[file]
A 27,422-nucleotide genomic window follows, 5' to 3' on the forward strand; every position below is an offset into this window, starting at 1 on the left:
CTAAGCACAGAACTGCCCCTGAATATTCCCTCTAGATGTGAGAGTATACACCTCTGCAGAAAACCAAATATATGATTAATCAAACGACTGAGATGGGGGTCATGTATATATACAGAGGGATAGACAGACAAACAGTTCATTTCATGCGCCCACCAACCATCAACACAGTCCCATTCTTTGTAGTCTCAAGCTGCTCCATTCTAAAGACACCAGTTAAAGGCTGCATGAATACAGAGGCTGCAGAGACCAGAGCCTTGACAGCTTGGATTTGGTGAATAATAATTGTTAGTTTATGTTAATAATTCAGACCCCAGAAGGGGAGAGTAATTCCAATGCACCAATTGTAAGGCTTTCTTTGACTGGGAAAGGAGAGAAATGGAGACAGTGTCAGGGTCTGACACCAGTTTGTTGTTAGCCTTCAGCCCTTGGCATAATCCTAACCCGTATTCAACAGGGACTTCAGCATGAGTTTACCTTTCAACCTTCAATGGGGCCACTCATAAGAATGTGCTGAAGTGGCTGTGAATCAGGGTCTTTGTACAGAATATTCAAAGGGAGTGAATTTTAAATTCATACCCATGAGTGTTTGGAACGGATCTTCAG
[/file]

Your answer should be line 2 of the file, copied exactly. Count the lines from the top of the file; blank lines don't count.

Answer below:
CTAAGCACAGAACTGCCCCTGAATATTCCCTCTAGATGTGAGAGTATACACCTCTGCAGAAAACCAAATATATGATTAATCAAACGACTGAGATGGGGGTCATGTATATATACAGAGGGATAGACAGACAAACAGTTCATTTCATGCGCCCACCAACCATCAACACAGTCCCATTCTTTGTAGTCTCAAGCTGCTCCATTCTAAAGACACCAGTTAAAGGCTGCATGAATACAGAGGCTGCAGAGACCAGAGCCTTGACAGCTTGGATTTGGTGAATAATAATTGTTAGTTTATGTTAATAATTCAGACCCCAGAAGGGGAGAGTAATTCCAATGCACCAATTGTAAGGCTTTCTTTGACTGGGAAAGGAGAGAAATGGAGACAGTGTCAGGGTCTGACACCAGTTTGTTGTTAGCCTTCAGCCCTTGGCATAATCCTAACCCGTATTCAACAGGGACTTCAGCATGAGTTTACCTTTCAACCTTCAATGGGGCCACTCATAAGAATGTGCTGAAGTGGCTGTGAATCAGGGTCTTTGTACAGAATATTCAAAGGGAGTGAATTTTAAATTCATACCCATGAGTGTTTGGAACGGATCTTCAG